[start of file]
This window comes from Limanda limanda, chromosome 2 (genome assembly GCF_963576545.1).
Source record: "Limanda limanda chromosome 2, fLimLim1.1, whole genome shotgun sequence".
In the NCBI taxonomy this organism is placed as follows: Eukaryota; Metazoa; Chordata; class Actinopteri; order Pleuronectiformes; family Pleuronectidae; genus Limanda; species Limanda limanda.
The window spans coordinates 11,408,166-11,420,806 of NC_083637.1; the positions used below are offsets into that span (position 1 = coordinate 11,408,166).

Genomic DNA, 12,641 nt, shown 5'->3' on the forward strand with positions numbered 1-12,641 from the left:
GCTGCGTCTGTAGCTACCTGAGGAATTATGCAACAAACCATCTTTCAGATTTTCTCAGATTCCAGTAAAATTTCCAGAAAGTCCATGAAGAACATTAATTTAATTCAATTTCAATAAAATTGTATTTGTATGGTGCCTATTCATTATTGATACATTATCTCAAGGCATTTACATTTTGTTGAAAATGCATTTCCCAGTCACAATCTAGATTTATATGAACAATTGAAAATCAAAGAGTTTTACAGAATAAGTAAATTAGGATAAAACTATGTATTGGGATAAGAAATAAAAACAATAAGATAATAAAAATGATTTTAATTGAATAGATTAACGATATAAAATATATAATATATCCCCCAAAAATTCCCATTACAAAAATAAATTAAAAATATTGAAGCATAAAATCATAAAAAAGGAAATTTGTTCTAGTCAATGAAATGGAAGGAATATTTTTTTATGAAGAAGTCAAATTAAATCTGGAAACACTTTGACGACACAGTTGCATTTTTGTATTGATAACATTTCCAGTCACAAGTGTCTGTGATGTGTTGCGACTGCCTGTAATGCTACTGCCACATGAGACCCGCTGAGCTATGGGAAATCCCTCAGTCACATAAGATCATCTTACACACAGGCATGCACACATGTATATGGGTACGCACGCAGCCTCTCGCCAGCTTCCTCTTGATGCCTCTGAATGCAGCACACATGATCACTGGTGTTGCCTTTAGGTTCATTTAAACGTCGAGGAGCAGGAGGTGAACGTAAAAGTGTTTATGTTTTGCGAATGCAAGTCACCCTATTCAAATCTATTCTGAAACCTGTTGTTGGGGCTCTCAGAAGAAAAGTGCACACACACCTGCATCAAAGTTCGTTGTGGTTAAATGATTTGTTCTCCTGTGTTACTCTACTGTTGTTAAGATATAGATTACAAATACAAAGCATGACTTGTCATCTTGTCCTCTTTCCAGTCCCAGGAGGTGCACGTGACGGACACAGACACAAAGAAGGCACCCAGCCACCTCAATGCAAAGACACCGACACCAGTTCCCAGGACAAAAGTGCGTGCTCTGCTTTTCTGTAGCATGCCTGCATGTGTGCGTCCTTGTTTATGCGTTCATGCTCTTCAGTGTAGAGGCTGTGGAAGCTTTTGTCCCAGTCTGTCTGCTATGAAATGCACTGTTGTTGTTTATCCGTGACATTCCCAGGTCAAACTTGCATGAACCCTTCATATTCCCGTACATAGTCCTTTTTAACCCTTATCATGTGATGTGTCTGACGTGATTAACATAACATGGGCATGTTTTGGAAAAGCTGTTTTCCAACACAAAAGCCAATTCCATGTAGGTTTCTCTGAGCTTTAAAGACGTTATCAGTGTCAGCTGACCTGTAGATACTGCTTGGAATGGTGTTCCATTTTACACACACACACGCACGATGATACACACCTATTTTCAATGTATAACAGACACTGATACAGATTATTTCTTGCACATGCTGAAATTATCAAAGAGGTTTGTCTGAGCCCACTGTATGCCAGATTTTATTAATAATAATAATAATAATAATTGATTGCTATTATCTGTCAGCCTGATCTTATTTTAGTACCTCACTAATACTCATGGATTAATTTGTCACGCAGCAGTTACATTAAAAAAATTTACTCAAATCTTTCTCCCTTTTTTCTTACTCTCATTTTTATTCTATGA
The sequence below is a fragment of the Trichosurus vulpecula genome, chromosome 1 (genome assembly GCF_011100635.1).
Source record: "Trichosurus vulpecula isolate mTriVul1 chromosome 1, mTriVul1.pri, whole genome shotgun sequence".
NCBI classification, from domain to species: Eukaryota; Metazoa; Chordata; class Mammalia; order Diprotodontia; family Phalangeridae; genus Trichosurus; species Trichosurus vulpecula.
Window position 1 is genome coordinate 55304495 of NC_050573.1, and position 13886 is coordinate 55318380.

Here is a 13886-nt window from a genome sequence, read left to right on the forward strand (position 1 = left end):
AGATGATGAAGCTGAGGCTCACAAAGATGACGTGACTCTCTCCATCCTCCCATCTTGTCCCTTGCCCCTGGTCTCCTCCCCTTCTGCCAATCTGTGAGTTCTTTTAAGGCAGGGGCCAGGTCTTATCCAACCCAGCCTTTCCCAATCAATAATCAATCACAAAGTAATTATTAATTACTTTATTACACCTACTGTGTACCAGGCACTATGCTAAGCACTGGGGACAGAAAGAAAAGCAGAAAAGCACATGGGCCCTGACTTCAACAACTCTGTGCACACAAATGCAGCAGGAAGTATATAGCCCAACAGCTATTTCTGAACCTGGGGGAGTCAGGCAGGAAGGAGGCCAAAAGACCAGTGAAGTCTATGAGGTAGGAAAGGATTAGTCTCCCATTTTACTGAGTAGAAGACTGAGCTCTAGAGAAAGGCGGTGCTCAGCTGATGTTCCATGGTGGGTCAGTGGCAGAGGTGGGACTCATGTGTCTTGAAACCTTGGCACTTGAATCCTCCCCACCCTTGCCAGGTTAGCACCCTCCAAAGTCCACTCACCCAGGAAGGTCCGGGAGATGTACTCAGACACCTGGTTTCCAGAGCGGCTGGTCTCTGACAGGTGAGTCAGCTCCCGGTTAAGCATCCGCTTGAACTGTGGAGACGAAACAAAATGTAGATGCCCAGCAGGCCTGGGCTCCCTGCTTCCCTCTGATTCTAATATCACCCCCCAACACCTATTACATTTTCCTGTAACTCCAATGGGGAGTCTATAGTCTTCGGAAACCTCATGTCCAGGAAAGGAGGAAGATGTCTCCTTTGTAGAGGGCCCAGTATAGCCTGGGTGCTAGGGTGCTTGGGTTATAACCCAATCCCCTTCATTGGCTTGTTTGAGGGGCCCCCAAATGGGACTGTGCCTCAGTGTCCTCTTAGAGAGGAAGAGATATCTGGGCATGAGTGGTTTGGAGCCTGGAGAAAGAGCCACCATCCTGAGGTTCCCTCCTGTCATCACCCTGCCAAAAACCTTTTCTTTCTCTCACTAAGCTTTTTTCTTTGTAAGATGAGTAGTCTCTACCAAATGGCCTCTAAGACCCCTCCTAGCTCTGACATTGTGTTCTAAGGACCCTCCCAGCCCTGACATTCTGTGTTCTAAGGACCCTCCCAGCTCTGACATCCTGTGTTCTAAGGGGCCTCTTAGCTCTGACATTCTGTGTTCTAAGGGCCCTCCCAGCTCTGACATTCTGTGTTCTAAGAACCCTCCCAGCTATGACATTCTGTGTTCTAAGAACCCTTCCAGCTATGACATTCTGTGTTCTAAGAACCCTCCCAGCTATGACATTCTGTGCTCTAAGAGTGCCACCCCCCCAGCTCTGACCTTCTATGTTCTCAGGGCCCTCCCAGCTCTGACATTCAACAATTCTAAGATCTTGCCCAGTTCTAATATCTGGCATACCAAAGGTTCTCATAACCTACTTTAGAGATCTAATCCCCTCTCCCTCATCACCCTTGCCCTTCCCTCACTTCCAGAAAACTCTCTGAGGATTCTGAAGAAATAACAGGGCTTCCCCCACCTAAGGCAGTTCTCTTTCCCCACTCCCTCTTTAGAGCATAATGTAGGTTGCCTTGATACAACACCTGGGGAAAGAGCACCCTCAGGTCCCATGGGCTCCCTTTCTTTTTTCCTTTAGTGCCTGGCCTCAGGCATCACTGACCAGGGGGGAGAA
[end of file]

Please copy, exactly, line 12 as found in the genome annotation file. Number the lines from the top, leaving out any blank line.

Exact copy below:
AGATGATGAAGCTGAGGCTCACAAAGATGACGTGACTCTCTCCATCCTCCCATCTTGTCCCTTGCCCCTGGTCTCCTCCCCTTCTGCCAATCTGTGAGTTCTTTTAAGGCAGGGGCCAGGTCTTATCCAACCCAGCCTTTCCCAATCAATAATCAATCACAAAGTAATTATTAATTACTTTATTACACCTACTGTGTACCAGGCACTATGCTAAGCACTGGGGACAGAAAGAAAAGCAGAAAAGCACATGGGCCCTGACTTCAACAACTCTGTGCACACAAATGCAGCAGGAAGTATATAGCCCAACAGCTATTTCTGAACCTGGGGGAGTCAGGCAGGAAGGAGGCCAAAAGACCAGTGAAGTCTATGAGGTAGGAAAGGATTAGTCTCCCATTTTACTGAGTAGAAGACTGAGCTCTAGAGAAAGGCGGTGCTCAGCTGATGTTCCATGGTGGGTCAGTGGCAGAGGTGGGACTCATGTGTCTTGAAACCTTGGCACTTGAATCCTCCCCACCCTTGCCAGGTTAGCACCCTCCAAAGTCCACTCACCCAGGAAGGTCCGGGAGATGTACTCAGACACCTGGTTTCCAGAGCGGCTGGTCTCTGACAGGTGAGTCAGCTCCCGGTTAAGCATCCGCTTGAACTGTGGAGACGAAACAAAATGTAGATGCCCAGCAGGCCTGGGCTCCCTGCTTCCCTCTGATTCTAATATCACCCCCCAACACCTATTACATTTTCCTGTAACTCCAATGGGGAGTCTATAGTCTTCGGAAACCTCATGTCCAGGAAAGGAGGAAGATGTCTCCTTTGTAGAGGGCCCAGTATAGCCTGGGTGCTAGGGTGCTTGGGTTATAACCCAATCCCCTTCATTGGCTTGTTTGAGGGGCCCCCAAATGGGACTGTGCCTCAGTGTCCTCTTAGAGAGGAAGAGATATCTGGGCATGAGTGGTTTGGAGCCTGGAGAAAGAGCCACCATCCTGAGGTTCCCTCCTGTCATCACCCTGCCAAAAACCTTTTCTTTCTCTCACTAAGCTTTTTTCTTTGTAAGATGAGTAGTCTCTACCAAATGGCCTCTAAGACCCCTCCTAGCTCTGACATTGTGTTCTAAGGACCCTCCCAGCCCTGACATTCTGTGTTCTAAGGACCCTCCCAGCTCTGACATCCTGTGTTCTAAGGGGCCTCTTAGCTCTGACATTCTGTGTTCTAAGGGCCCTCCCAGCTCTGACATTCTGTGTTCTAAGAACCCTCCCAGCTATGACATTCTGTGTTCTAAGAACCCTTCCAGCTATGACATTCTGTGTTCTAAGAACCCTCCCAGCTATGACATTCTGTGCTCTAAGAGTGCCACCCCCCCAGCTCTGACCTTCTATGTTCTCAGGGCCCTCCCAGCTCTGACATTCAACAATTCTAAGATCTTGCCCAGTTCTAATATCTGGCATACCAAAGGTTCTCATAACCTACTTTAGAGATCTAATCCCCTCTCCCTCATCACCCTTGCCCTTCCCTCACTTCCAGAAAACTCTCTGAGGATTCTGAAGAAATAACAGGGCTTCCCCCACCTAAGGCAGTTCTCTTTCCCCACTCCCTCTTTAGAGCATAATGTAGGTTGCCTTGATACAACACCTGGGGAAAGAGCACCCTCAGGTCCCATGGGCTCCCTTTCTTTTTTCCTTTAGTGCCTGGCCTCAGGCATCACTGACCAGGGGGGAGAA